means responsive to the second signal for adjusting the gain of the variable gain differential amplifier means, comprising first bi-stable means for switching from a first state to a second state when the second signal increases to a first limit level and for switching from the second state to its first state when the second signal decreases to a second limit level smaller than the first limit level, and means for controlling the gain of the variable gain differential amplifier depending upon the state of the first bi-stable means;
second bi-stable means for switching from a first state to a second state when the error signal increases to a first threshold level and for switching from the second state to its first state when the error signal decreases to a second threshold level; and
means for repositioning the spout to reduce the magnitude of the error signal only when the second bi-stable means is in its second state.
19. In a control system for maintaining a predetermined spout-wagon angular relationship in an apparatus comprising a crop discharge spout on an agricultural machine and a crop-receiving wagon pivotally attached to the machine, the improvement comprising:
an automatic controller comprising means for automatically maintaining the spout-wagon angular relationship within a first angular range during one range of wagon-machine angles and for automatically maintaining the spout-wagon angular relationship within a second angular range during another range of wagon-machine angles; and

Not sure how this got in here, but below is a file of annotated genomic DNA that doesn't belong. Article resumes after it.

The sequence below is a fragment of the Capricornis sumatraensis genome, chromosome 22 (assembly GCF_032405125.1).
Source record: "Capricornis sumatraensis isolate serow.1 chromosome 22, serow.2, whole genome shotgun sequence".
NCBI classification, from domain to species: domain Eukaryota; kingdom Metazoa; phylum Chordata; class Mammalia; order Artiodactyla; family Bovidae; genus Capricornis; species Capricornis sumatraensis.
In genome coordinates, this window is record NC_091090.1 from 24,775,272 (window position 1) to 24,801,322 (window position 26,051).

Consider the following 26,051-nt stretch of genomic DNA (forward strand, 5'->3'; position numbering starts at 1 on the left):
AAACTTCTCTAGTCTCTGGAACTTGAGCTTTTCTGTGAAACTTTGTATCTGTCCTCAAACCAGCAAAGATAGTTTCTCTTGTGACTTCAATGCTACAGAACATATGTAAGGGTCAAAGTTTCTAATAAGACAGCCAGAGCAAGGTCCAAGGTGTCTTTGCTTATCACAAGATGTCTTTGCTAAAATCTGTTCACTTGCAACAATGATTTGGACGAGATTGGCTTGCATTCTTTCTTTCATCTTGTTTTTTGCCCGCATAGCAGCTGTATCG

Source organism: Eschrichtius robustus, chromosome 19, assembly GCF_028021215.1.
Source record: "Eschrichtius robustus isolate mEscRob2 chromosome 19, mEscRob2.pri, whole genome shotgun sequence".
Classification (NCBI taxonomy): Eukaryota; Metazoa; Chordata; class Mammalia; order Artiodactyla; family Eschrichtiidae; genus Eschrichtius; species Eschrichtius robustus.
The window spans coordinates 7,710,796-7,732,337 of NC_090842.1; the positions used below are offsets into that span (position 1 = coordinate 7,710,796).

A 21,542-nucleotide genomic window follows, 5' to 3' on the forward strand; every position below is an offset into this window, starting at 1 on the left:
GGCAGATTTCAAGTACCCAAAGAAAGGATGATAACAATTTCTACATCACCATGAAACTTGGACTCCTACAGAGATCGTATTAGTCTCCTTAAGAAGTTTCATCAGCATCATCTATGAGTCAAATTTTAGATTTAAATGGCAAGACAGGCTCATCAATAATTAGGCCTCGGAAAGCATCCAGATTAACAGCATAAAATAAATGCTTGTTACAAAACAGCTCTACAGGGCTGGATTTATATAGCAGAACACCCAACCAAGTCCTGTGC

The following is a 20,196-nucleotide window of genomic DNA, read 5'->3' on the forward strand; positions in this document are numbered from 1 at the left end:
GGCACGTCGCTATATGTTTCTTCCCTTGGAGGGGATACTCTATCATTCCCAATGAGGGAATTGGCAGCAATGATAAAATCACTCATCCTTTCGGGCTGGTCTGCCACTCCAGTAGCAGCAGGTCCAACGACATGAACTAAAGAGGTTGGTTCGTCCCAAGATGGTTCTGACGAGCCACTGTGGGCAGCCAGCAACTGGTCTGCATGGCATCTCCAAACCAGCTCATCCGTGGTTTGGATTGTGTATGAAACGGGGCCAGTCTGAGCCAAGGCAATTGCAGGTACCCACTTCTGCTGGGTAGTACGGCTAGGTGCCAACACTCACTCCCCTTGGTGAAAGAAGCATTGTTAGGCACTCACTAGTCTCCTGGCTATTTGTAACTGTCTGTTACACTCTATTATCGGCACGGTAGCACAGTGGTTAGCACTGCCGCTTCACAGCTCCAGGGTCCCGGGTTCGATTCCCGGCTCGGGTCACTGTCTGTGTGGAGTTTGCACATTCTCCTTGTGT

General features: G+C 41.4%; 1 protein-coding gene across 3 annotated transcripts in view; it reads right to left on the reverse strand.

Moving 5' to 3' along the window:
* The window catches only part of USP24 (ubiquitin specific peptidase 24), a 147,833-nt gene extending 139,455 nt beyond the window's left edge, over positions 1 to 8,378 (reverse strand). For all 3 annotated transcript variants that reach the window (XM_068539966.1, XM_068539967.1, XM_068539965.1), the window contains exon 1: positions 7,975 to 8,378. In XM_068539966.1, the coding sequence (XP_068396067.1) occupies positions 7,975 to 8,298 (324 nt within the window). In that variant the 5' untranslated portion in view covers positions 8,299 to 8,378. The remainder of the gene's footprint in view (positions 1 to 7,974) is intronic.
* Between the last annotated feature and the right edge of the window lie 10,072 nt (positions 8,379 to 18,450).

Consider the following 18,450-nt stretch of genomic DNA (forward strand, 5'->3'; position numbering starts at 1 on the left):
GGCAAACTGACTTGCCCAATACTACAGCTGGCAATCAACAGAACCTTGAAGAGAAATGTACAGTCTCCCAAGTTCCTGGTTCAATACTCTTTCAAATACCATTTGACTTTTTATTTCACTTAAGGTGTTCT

manual means manually operable to vary the spout-wagon angular relationship within the first angular range to achieve even wagon filling without disablement of the automatic controller.
Description
BACKGROUND OF THE INVENTION

This invention relates to an improved control system for controlling the position of a crop discharge spout on an agricultural machine having a crop-receiving wagon pivotally attached thereto.

Automatic systems have been proposed to automatically control forage harvester spout position to prevent crop spillage. One such system is described in U.S. Pat. No. 3,786,945. The '945 system is complicated in that it requires an excitation signal generator and transmitter, signal coils and a phase detector. Another automatic system, which includes light-emitting diodes and photo transistors, is described in U.S. Pat. No. 4,042,132. Both systems provide for accurate tracking of the spout to within a narrow angle range with respect to the crop-receiving wagon when turns are being executed. However, neither system automatically provides for a wider amount of free play between the spout and the wagon during straight line travel so that the operator can manually control the spout to obtain uniform wagon filling while the automatic control system is still operative as a backup. The '132 patent discloses a mechanical idler, but this mechanical idler provides free play only between the wagon and the wagon-machine angle sensor and thus reduces the sensitivity of the wagon-machine angle sensor. This prevents the '132 control system from moving the spout to make the spout-wagon misalignment less than the amount of free play provided by the mechanical idler. Furthermore, the free play provided by the mechanical idler does not vary according to the wagon-machine angle. Instead, the idler free play is constant over all wagon-machine angles. Finally, in order to change between the manual and automatic control modes, the operator of the '132 system is required to first actuate a mode select switch.

SUMMARY OF THE INVENTION